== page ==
(ATF) Elon Musk is playing his new favourite game again.
As bitcoin, the cryptocurrency in which his car company has invested heavily, hit a record the South African billionaire was encouraging followers to dump another of his touted virtual assets, dogecoin.
Bitcoin climbed past $50,000 for the first time, extending a sharp rally that has been mostly fuelled by big investors beginning to take digital assets seriously.
The first and most famous cryptocurrency hit $50,602, and was last up 3.3% at $49,537. It has risen around 72% this year, most of that after Musk’s Tesla said it bought $1.5 billion of bicoin and would accept it as payment.
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Near worthless a decade ago when software developer Laszlo Hanyecz paid 10,000 bitcoins for two pizzas, the asset was at $20,000 only in mid-December, but had until now struggled to crack $50,000 after a few attempts.
"The recent market conditions and events both in the crypto space and the financial world at large put such a price movement within the realm of possibility," said Jacob Skaaning of crypto hedge fund ARK36.
"However, I'd like to offer a word of caution: while my long-term outlook is bullish, massive price fluctuations along the way are only to be expected. Bitcoin is still extremely volatile."
A similar fate looks unlikely yet for dogecoin. Although Musk talked up the meme-based digicurrency last week, he is now supporting major holders in selling most of their coins.
"If major Dogecoin holders sell most of their coins, it will get my full support. Too much concentration is the only real issue imo", Musk said in a tweet.
Tesla's move was the latest in a string of large investments that have vaulted bitcoin from the fringes of finance to company balance sheets and Wall Street dealing desks, as US firms and traditional money managers have started to buy a lot of it.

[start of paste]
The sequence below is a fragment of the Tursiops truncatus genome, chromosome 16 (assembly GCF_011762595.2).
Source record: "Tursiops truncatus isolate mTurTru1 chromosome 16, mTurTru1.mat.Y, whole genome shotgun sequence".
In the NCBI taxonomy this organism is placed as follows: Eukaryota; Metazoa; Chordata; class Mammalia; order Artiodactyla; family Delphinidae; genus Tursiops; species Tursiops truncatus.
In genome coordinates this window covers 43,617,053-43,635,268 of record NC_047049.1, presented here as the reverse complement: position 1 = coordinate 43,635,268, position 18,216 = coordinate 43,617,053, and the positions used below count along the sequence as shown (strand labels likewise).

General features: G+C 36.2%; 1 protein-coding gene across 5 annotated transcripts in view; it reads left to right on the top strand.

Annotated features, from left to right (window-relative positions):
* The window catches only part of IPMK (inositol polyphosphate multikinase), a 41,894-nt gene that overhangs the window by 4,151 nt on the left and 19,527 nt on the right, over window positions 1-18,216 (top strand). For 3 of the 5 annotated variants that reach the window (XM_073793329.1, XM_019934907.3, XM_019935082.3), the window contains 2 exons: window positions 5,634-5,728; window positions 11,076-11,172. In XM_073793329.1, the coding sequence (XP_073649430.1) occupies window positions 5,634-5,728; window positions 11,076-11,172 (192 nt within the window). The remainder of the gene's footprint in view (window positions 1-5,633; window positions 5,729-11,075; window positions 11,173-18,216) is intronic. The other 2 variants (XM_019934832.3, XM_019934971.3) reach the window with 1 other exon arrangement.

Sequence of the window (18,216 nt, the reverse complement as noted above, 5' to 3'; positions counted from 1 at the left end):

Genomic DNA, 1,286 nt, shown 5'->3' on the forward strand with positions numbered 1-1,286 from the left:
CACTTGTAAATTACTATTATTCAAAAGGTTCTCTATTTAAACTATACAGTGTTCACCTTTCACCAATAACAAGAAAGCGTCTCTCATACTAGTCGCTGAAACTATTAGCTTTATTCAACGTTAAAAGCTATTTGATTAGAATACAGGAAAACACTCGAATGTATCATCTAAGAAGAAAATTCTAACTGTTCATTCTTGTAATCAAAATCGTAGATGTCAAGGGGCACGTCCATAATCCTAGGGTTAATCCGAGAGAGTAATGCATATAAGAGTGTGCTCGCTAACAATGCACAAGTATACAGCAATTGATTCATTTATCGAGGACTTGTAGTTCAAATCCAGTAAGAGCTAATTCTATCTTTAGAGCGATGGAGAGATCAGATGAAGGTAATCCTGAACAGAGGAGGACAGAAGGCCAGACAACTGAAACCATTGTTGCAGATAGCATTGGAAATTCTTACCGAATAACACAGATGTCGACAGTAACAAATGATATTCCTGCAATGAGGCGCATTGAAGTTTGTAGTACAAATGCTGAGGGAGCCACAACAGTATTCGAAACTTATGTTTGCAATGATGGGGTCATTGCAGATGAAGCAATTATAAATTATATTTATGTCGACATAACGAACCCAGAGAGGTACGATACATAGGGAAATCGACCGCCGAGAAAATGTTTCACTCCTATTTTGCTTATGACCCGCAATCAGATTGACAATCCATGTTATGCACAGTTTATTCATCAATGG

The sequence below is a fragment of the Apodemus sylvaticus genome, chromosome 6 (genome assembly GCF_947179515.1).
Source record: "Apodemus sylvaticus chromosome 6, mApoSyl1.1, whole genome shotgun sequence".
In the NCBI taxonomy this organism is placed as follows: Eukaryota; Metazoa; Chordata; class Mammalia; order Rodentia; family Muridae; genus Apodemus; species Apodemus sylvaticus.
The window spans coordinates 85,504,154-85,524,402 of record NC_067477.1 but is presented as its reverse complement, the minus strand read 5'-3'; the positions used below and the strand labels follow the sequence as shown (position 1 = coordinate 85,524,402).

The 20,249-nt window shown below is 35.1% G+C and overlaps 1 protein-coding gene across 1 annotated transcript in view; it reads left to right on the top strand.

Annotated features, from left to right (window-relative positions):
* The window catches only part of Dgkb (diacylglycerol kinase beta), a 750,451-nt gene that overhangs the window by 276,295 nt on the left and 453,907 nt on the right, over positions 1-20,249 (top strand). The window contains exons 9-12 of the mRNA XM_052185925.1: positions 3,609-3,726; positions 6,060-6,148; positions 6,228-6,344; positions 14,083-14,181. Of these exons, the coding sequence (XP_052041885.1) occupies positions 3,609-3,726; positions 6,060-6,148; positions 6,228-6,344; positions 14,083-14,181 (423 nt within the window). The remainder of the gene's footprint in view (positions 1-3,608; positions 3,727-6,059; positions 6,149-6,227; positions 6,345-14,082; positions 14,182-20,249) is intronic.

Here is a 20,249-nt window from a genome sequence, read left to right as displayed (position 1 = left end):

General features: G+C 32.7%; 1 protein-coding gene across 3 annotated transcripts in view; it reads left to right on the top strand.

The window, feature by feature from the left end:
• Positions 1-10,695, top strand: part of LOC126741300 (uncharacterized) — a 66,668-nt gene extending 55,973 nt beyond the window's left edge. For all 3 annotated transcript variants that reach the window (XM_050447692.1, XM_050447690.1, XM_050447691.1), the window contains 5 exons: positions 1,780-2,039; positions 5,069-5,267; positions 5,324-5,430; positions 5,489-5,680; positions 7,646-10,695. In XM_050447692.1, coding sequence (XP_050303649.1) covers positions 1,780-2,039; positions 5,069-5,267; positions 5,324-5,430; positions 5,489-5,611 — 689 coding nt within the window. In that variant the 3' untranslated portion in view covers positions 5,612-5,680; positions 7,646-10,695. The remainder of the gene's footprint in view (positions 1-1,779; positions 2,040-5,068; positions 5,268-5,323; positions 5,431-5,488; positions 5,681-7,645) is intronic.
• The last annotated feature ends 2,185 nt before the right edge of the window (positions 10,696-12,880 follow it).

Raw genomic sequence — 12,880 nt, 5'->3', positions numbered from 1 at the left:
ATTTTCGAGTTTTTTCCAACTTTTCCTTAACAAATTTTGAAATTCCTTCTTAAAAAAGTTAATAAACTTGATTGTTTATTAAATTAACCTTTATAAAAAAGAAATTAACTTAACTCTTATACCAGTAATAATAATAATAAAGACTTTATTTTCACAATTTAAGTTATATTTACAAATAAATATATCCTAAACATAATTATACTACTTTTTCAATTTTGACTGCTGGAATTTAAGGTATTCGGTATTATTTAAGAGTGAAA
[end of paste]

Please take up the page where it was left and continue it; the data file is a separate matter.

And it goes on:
That’s putting pressure on central banks to fasten their own plans to issue digital cash and fend off private-sector threats to traditional money.
Central bank digital currencies (CBDCs) are the electronic equivalent of cash.
Like banknotes or coins, they would give holders a direct claim on the central bank, leapfrogging commercial banks. Backed by central banks, they would be as "risk-free" as traditional money, and let holders make online payments.
Access to central bank money beyond physical cash has so far been restricted to financial institutions. Extending it to the broader public would have major economic and financial repercussions.
Central banks fear losing control of the global payments system to cryptocurrencies, which are typically not controlled by any central body - or to private entities, such as in the case of Diem.
That could weaken central banks' grip on money supply, one of the main avenues for steering economies. And the threat has grown more real amid the snowballing mainstream embrace of digital currencies.
Financial firms BNY Mellon and Mastercard said last week they would offer support for digital assets, while the city of Miami is seeking to allow the use of bitcoin for paying workers, and for fee and tax payments.
As the use of physical cash declines, a CBDC would be a safer digital payments alternative to cryptocurrencies.
- With reporting from Reuters